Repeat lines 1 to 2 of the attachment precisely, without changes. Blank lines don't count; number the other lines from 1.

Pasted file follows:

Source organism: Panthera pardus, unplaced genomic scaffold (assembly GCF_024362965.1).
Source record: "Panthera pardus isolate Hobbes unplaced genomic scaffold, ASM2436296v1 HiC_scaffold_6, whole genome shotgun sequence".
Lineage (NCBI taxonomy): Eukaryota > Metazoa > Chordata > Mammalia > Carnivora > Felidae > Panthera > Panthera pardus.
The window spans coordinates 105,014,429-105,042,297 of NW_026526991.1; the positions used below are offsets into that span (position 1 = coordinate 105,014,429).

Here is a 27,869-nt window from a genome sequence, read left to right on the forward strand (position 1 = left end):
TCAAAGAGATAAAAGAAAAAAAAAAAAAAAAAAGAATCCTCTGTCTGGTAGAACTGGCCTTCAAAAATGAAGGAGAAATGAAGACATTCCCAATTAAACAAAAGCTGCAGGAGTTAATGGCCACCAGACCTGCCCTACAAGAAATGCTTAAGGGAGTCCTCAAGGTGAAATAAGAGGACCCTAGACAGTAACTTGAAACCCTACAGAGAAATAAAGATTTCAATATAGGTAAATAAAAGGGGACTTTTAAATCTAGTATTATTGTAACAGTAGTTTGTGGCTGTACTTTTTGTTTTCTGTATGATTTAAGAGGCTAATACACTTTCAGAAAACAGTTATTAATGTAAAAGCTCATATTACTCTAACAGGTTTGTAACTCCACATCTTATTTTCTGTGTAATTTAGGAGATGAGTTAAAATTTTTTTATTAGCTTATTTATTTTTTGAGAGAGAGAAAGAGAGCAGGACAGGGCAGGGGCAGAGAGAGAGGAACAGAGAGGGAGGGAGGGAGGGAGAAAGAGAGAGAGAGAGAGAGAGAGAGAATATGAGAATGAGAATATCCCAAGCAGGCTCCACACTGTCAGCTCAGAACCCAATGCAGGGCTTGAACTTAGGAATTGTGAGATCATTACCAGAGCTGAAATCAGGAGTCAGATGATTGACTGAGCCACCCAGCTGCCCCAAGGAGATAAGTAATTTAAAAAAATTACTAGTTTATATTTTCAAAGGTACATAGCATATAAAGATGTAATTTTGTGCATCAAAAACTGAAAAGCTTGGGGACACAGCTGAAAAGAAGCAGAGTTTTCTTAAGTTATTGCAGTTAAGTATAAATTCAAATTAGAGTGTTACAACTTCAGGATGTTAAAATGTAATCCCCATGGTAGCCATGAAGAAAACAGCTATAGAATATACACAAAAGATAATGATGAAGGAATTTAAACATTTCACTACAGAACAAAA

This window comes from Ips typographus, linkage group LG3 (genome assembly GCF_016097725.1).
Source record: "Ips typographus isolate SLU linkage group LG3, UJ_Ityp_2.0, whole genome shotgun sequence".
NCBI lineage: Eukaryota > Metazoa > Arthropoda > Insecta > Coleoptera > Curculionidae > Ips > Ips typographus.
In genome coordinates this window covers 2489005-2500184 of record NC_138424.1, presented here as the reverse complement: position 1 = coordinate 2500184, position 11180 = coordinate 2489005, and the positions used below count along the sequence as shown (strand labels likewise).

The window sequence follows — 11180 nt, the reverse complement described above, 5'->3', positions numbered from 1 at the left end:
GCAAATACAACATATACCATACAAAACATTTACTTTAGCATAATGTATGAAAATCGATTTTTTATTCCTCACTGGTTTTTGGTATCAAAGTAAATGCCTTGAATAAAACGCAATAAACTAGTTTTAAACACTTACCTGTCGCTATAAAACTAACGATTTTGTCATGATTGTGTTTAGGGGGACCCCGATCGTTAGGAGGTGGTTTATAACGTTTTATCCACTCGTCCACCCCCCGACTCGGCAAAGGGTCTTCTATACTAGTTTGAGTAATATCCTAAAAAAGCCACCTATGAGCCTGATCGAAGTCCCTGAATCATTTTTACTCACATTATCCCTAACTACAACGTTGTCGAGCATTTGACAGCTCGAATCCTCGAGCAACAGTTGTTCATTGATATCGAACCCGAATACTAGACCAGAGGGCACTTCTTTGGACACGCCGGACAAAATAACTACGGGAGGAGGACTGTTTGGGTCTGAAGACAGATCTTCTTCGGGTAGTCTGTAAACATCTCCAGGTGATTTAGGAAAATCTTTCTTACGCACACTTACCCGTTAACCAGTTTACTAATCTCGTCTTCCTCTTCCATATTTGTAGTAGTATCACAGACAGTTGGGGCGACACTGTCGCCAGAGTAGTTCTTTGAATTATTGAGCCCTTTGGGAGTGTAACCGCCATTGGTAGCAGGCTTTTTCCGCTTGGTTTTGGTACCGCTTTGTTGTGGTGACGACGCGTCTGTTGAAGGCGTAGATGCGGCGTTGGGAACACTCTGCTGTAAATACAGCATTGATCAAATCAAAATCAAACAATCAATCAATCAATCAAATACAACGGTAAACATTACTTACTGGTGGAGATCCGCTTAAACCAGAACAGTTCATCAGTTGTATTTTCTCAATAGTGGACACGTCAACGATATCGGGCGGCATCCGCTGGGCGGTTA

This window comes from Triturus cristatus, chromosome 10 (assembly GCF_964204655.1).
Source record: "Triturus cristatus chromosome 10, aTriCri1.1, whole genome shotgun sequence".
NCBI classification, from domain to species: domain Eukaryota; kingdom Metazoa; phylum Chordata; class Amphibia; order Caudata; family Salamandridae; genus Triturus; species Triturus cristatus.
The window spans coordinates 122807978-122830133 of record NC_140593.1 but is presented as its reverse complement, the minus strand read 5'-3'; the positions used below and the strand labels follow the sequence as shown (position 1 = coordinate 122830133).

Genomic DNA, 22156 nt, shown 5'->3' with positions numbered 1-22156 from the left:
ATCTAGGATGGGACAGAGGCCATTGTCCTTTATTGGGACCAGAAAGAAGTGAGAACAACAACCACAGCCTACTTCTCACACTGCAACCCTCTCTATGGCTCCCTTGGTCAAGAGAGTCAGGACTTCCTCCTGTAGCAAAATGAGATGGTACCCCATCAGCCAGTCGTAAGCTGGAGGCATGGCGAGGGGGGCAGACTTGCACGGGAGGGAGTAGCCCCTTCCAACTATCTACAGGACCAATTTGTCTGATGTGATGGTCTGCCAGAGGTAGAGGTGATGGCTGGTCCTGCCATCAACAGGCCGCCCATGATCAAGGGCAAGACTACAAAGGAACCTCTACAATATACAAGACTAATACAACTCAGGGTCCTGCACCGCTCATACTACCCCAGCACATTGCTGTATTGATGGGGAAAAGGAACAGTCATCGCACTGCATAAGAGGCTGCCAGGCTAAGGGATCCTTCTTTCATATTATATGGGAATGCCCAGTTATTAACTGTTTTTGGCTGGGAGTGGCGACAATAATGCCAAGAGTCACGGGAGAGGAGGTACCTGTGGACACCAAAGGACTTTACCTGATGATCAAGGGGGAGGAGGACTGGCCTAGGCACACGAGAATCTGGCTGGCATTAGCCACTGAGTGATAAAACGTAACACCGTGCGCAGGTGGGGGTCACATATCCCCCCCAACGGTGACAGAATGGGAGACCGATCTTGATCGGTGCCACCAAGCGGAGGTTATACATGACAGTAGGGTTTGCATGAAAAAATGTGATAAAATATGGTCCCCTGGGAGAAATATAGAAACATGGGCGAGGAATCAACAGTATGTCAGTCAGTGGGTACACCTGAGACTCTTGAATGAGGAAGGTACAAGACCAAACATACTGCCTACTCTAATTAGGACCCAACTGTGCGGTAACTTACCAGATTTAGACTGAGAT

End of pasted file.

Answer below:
Source organism: Panthera pardus, unplaced genomic scaffold (assembly GCF_024362965.1).
Source record: "Panthera pardus isolate Hobbes unplaced genomic scaffold, ASM2436296v1 HiC_scaffold_6, whole genome shotgun sequence".